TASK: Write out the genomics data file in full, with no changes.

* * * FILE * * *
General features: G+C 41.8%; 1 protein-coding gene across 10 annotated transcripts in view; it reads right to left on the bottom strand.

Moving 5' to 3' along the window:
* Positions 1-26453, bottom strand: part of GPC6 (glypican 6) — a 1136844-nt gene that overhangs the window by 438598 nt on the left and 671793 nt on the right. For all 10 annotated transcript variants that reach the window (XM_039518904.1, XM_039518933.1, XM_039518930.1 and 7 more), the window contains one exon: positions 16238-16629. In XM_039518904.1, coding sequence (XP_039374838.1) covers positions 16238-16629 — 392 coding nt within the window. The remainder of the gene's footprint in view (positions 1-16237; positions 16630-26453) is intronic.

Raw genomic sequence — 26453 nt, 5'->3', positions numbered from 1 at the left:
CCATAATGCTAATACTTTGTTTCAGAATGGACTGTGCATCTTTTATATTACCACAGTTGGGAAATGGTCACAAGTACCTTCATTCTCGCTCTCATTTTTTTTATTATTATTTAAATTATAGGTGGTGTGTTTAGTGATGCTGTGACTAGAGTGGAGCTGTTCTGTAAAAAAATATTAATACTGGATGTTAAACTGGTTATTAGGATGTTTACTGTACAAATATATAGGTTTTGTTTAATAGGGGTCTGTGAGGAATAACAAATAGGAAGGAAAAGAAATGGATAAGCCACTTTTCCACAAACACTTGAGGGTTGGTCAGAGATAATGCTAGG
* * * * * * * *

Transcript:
General features: G+C 41.8%; 1 protein-coding gene across 10 annotated transcripts in view; it reads right to left on the bottom strand.

Moving 5' to 3' along the window:
* Positions 1-26453, bottom strand: part of GPC6 (glypican 6) — a 1136844-nt gene that overhangs the window by 438598 nt on the left and 671793 nt on the right. For all 10 annotated transcript variants that reach the window (XM_039518904.1, XM_039518933.1, XM_039518930.1 and 7 more), the window contains one exon: positions 16238-16629. In XM_039518904.1, coding sequence (XP_039374838.1) covers positions 16238-16629 — 392 coding nt within the window. The remainder of the gene's footprint in view (positions 1-16237; positions 16630-26453) is intronic.

Raw genomic sequence — 26453 nt, 5'->3', positions numbered from 1 at the left:
CCATAATGCTAATACTTTGTTTCAGAATGGACTGTGCATCTTTTATATTACCACAGTTGGGAAATGGTCACAAGTACCTTCATTCTCGCTCTCATTTTTTTTATTATTATTTAAATTATAGGTGGTGTGTTTAGTGATGCTGTGACTAGAGTGGAGCTGTTCTGTAAAAAAATATTAATACTGGATGTTAAACTGGTTATTAGGATGTTTACTGTACAAATATATAGGTTTTGTTTAATAGGGGTCTGTGAGGAATAACAAATAGGAAGGAAAAGAAATGGATAAGCCACTTTTCCACAAACACTTGAGGGTTGGTCAGAGATAATGCTAGG